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The Good News is
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The good news is...a doctor at the VA hospital (where my husband currently is a patient) finally listened to me. No, this isn't about me, but about the fact that these hallucinations have happened to my husband before, and I pretty much figured out what was probably causing them, and wouldn't someone PLEASE pay attention to what I know/surmise and make an informed medical decision?

The medications he takes to control his Parkinson's are very powerful psychotropic meds. He was bleeding somewhere internally and they wanted to clean him out so they could go in and look for the source of the bleeding. So they had him fasting for two days.

When they eventually gave him his meds (after withholding them for a day and a half because it takes that long for the ponderous VA bureaucracy to wend its way to action) they hit him like a ton of bricks. With no food to buffer their effects, he went into orbit.

He was seeing aliens. He was sure the third floor of the hospital was in a vast conspiracy against the fifth floor of the hospital. He wanted me to find an old fashioned Irish priest to perform an exorcism (proof he hasn't really moved away from his Catholic roots). Because he was seeing demons. And cats floating in air. And little round aliens about 8 inches across.

They had abducted him and brought him back in a bus.

And on and on. I had just gotten home from visiting him at the hospital when he called saying he was in danger, and I should come back and get him. Wearily I climbed once more into the car and drove through Friday rush hour traffic (why do they call it "rush" when everyone's doing 15 mph?).

When I got there he quizzed me about our cats, making me prove I was who I said I was, trying to trip me up and show how I was one of "them". I passed his test (though for one horrible moment I blanked out on the name of our first cat) and he trusted me again.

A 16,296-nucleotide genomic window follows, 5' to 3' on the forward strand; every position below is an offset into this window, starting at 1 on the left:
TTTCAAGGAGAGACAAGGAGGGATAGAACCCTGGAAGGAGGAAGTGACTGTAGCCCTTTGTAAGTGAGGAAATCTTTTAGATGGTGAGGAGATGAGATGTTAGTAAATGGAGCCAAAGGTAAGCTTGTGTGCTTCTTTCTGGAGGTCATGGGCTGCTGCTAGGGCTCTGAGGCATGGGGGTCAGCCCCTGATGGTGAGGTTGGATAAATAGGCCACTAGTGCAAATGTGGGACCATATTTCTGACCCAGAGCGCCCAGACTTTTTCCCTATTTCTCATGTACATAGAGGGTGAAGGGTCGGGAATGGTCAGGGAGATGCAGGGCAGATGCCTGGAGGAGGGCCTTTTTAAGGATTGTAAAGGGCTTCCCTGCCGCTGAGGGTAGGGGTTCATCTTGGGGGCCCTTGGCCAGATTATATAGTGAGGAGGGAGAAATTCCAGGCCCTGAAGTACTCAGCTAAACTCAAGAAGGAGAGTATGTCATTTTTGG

For the rest of the day and on into the night, I stayed by his bedside, talking him down and attaching him to reality as best I could, while trying to tell every medical person who hove into sight--first, that if he wasn't watched constantly he would rip out the IVs (again) and try to get out of bed and fall (again); and second, that he was od'd on a medication and would somebody PLEASE contact the doctor.

The gastro intern showed up and of course she hadn't a clue, except to say he needed to be cleaned out before being scoped. Yada, yada, yada. That wasn't the point of crisis, thankyouverymuch.

Finally they got the resident psychiatrist (intern tagging along) from the gerontology unit and she listened to me and made a couple of med adjustments and he was much quieter when I left. I am so grateful to her that she actually listened to me and then talked to him and listened to him (he told her a wonderfully wild and intricate tale).

I told the ward nurse to keep an eye on him (and why), but I'm sure they've heard it all before (I got that impression) and were not at all interested in my request.

He wanted me to stay with him all night, but I was too exhausted and hungry. I know I've reached my limit when I start to cry at every emotional punch. I lose my resiliency. Plus I had left my bag at work and had to retrieve it before 11 p.m. when the place closes up for the weekend.

He has a cell phone to call me and I slept in my clothes, ready to leap into action if he called.

But it was a blessedly quiet night.

Today is another day. Onward into the fog....

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